Revision of Nagios and Puppetmaster with PuppetDB from Sat, 02/15/2014 - 14:14

Nagios (3.5.1) is an open source tool for monitoring IT infrastructure. Coupled with Nagios, Puppet (3.3.1) can automatically configure machine profiles for each node of that infrastructure, allowing you to track and monitor all your puppetted machines. This devopera build features a configured Puppetmaster (puppet in a master/daemon role), setup to use PuppetDB for storing all machine profiles (storeconfigs). The Nagios admin interface is installed in /usr/share/nagios/html and its configuration is stored in /etc/nagios. There are symlinks in the web user's home directory making it straight forward to start customising the setup using either Samba or SSH.

Nagios admin interface

Simply enter the IP address of your server or VM into the address bar of your web browser, using port 43326, e.g.


Port 43326 is not exposed on live servers, but the admin interface can be accessed using an SSH tunnel.


The admin interface has some elementary password protection (htbasic), though this should not be relied upon outside of a dev/staging environment. User (admin) has an initial password 'admLn**'. Usernames and passwords are case sensitive.
Admin username: admin
Admin password: admLn**

LAMP stack

LAMP stack

Zend Server (5.6.0)


Zend make PHP. They also formally release a partial stack for hosting PHP applications like Drupal and Wordpress.

Apache (2.2)

Apache runs as user web and group www-data. The application site files are owned by the web user but given the web group to allow Apache read-only access to them. Certain content management systems (CMS) require that key subdirectories are writeable (files, cache etc.) but those exceptions can be set using chmod 660 <filename>. The generic config (/etc/httpd/conf/httpd.conf) is fairly vanilla; specialisations and vhosts live in /etc/httpd/conf.d/.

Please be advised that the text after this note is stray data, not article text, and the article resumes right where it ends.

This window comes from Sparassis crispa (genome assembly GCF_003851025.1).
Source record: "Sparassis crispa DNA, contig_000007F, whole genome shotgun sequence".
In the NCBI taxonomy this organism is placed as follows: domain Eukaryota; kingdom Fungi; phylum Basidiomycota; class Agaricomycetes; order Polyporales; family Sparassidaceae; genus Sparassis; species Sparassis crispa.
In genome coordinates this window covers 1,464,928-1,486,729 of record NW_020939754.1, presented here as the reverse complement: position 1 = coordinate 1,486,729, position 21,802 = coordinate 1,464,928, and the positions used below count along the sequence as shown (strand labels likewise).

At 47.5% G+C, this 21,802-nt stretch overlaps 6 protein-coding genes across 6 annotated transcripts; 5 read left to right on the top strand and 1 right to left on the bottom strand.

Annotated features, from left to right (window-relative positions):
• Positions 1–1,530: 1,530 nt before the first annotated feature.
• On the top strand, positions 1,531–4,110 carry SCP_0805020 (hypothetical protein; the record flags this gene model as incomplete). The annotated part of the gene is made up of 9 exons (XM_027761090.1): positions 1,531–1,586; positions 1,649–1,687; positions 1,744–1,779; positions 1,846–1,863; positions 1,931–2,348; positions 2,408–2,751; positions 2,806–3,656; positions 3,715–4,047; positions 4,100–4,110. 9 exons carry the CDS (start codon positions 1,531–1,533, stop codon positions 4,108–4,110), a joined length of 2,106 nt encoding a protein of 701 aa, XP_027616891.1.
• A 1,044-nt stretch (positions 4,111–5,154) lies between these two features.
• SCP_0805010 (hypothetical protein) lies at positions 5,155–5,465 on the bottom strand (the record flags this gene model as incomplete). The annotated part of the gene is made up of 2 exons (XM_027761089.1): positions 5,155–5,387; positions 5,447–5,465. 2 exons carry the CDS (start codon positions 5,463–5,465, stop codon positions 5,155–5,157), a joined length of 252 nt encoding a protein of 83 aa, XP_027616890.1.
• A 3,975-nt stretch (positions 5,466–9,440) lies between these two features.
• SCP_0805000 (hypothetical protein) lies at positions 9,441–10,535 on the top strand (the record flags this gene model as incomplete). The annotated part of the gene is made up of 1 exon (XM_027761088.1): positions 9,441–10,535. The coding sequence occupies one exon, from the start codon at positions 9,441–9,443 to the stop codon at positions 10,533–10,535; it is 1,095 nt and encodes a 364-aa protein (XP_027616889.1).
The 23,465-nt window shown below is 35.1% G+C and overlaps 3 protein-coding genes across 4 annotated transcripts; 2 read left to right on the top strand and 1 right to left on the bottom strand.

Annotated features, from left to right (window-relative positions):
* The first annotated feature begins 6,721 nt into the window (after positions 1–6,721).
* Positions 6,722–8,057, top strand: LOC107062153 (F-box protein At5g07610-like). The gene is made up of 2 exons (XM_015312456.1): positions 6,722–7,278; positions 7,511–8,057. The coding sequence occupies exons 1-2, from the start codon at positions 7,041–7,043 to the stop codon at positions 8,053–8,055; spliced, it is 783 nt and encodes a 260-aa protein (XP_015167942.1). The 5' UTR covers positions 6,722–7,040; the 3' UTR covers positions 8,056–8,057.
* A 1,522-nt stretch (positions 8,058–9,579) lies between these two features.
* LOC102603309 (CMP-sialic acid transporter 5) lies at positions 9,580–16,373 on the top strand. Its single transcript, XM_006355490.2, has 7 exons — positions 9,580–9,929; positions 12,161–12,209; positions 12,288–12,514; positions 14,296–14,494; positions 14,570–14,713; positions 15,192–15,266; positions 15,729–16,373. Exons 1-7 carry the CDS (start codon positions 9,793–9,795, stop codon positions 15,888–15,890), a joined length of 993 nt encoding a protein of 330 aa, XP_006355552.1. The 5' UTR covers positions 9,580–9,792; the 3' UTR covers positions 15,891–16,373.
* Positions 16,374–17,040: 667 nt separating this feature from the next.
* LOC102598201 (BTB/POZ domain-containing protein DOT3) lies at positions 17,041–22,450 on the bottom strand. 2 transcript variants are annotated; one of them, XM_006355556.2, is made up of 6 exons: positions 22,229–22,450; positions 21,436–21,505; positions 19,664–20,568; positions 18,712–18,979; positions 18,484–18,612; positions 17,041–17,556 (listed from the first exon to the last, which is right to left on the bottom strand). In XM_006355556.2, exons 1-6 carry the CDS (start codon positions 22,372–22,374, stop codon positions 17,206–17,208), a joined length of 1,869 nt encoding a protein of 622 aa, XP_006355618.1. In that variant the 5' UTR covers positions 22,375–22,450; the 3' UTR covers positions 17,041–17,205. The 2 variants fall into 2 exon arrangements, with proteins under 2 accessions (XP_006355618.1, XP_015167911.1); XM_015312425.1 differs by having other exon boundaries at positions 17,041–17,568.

PHP (5.3)

This version of PHP has faster execution times and more efficient memory handling, support for closures and true anonymous functions.

Zend optimizer

By default Zend optimizer is setup to compile all PHP to accelerate its execution, much like APC. This can be configured in the Zend console

Zend debugger

You can connect your Integrated Development Environment (IDE) such as Eclipse or Komodo to the Zend debugger on port 10000. Depending on your firewall setup, you may choose to tunnel access to this service over SSH.

Zend console

The Zend server console runs on its own lightweight web server (Lighttpd) on port 10081, which is exposed through the firewall to allow direct external access to the console (using a web browser) or the debugging (using an IDE, such as Zend Studio or Eclipse).


The console, like other firewalled services, can be accessed using SSH tunnels.

MySQL (5.5)

MySQL comes in its latest general release format, to ensure the best mix of performance and reliability. It's running on the standard port (3306 and can be accessed via a tunnelled connection or from the installed command line client (mysql).

Automated root access

The mysql root password is setup in /root/.my.cnf which allows the [linux] root user to login to the mysql command line automatically, without being re-prompted for a password.


The generic config (/etc/my.cnf) is fairly vanilla; the main configuration lives in /etc/mysql.d/domysqldb.conf and is broadly divided into static values (consistent for all machine types and sizes) and dynamic values that alter depending on how much memory or how many processor cores the machine is built with.


The administrator account (root) has an initial password 'admLn**'. Usernames and passwords are case sensitive.
MySQL root username: root
MySQL root password: admLn**


All initial usernames and passwords for our live builds are supplied to you by email at the time of delivery.

Operating base

Operating base (applies to CentOS and Ubuntu)

Single user

Each machine is setup with a single day-to-day user account (web) and a super-privileged root user. The web user's home directory is in /home/web.

Secure shell (SSH)

SSH access is setup on a non-standard port (15022) to improve security.

SSH access using password

web only, then su to root or better sudo


web only, then su to root

SSH access using PKI

Public-private key pairs give excellent security and are a handy way to manage communication, both to your server and from it to other sites, such as Every Devopera server and VM comes with a private-public key pair installed. By copying out the private key and loading it on your local host machine, you can SSH to your server without being prompted to login (instructions for Windows/Putty/Pageant, Linux and Mac OS X).

PKI key agent

The private key is loaded automatically using a hardcoded passphrase. This is very convenient for dev machines, because they can talk to other non-secure infrastructure as soon as started up.